Drag force and mass

  • #1
ahmed emad
43
2
Why drag force doesn't Depend on the mass of the Object?
 

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  • #2
Drakkith
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Well, what does drag force depend on?
 
  • #3
ahmed emad
43
2
if the drag force is the reaction force on the elastic collision between air molecules and the object , so it have to depend on the momentum of the air molecules and object momentum, is that right?
 
  • #4
FactChecker
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Drag force (and all aerodynamic forces) are the forces caused by the air flowing around an object. Only the shape of the object matters. It doesn't matter if the object is hollow or filled with lead.
 
  • #5
ahmed emad
43
2
okay ,but if you see it as a collision and the air molecule mass is constant and its initial velocity is also constant, and the object velocity is also constant but its mass is changing so the reaction force will change , so drag force must depend mass.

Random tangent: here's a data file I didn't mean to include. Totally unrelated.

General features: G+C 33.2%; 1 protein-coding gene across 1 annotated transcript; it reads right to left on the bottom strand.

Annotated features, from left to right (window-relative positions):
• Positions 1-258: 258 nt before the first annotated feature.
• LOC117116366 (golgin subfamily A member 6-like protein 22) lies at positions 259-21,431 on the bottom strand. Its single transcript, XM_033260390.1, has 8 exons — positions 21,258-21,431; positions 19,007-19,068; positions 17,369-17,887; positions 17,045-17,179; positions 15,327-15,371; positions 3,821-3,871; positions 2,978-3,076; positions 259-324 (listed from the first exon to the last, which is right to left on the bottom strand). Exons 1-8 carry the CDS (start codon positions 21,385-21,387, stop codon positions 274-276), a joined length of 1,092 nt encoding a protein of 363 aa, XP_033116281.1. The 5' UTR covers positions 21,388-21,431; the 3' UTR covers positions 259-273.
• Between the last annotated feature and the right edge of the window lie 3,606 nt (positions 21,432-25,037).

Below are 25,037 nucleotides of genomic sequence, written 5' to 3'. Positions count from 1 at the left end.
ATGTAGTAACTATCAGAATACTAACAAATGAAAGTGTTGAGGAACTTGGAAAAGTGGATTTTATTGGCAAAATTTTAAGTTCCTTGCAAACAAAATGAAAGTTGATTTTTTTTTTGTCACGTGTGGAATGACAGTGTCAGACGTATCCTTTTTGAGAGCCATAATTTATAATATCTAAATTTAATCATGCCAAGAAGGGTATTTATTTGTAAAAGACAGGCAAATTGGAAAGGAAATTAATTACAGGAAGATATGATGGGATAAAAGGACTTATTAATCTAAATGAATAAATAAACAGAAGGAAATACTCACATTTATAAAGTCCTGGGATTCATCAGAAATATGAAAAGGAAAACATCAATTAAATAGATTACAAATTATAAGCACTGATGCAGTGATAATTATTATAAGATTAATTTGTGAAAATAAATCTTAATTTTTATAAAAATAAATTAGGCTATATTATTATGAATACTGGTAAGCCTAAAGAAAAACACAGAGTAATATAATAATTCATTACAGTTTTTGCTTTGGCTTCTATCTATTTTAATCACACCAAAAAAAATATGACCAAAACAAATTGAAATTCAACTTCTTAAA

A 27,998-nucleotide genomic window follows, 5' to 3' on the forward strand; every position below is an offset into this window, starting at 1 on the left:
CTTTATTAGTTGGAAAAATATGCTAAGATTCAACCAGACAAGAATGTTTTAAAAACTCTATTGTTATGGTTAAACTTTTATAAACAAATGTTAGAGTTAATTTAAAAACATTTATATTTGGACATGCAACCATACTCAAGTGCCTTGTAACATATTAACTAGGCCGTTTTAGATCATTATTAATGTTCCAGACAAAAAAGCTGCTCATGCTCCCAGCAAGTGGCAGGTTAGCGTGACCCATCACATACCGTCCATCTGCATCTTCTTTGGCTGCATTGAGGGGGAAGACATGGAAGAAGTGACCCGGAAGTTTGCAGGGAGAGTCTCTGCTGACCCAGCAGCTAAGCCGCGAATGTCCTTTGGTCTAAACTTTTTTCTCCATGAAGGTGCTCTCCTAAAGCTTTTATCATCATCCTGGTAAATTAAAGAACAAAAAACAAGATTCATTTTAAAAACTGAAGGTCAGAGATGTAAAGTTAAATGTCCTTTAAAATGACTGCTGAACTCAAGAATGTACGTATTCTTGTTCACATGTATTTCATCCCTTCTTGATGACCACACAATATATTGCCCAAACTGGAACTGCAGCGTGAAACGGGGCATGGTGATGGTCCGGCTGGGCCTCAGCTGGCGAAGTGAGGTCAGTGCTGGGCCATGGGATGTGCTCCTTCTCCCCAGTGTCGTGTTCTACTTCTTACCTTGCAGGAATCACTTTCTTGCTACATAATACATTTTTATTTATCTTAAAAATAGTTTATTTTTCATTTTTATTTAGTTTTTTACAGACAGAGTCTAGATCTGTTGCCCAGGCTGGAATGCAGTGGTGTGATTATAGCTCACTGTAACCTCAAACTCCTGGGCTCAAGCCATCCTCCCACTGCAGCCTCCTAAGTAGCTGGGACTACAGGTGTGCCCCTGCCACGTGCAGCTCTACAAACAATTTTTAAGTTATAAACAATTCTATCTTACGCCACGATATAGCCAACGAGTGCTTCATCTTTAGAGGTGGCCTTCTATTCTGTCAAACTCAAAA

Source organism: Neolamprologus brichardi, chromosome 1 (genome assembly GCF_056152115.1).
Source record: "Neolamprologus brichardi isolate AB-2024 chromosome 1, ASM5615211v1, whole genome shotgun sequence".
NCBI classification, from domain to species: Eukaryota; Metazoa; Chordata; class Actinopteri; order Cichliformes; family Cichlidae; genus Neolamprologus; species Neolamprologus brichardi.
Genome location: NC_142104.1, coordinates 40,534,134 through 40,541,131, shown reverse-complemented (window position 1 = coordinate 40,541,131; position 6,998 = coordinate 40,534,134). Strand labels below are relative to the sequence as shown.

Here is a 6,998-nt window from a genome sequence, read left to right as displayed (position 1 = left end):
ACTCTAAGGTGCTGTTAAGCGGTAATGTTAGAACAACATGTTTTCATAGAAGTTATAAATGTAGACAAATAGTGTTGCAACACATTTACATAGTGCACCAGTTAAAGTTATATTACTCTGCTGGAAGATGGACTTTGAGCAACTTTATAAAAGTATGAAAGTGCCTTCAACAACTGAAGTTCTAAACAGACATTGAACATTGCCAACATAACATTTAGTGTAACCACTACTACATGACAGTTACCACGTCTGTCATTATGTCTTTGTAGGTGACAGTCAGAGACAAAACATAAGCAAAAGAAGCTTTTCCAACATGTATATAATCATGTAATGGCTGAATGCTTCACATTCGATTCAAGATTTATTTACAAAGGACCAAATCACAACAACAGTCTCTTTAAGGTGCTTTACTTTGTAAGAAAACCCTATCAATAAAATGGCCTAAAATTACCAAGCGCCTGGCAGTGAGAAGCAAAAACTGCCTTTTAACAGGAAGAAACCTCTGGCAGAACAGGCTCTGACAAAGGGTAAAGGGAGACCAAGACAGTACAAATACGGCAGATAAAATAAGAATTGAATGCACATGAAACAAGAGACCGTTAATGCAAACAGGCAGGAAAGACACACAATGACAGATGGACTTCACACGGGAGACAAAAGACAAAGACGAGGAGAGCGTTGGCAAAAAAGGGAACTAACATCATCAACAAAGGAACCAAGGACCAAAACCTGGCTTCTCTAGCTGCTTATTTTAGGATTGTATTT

• #6
The drag equation suggests it's the object's density, cross-sectional area, and shape that affects the force acting on it by the air.
 
  • #7
FactChecker
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The drag equation suggests it's the object's density, cross-sectional area, and shape that affects the force acting on it by the air.
That's the air density, not the object's density.
 
  • #8
That's the air density, not the object's density.
Sorry, yes, you're right. I'm not sure how I forgot that.
 
  • #9
boneh3ad
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The drag equation suggests it's the object's density, cross-sectional area, and shape that affects the force acting on it by the air.

The "drag equation" also is not based upon first principles and does not capture all of the relevant physics contributing to drag. It's just an empirical relationship between the drag force, area, and the dynamic pressure (##\rho V^2/2##). The drag coefficient relates those quantities across a wide range of conditions, but tells you nothing about what actually contributes to the drag. Viscosity, ratio of specific heats, and Mach number can also all play a role, for example. So can the laminar-turbulent state of the boundary layer, the surface quality, and in extremely high-speed flows, chemical reactions.

The important thing is that in none of those cases does the mass (or density) of the object play a role.
 
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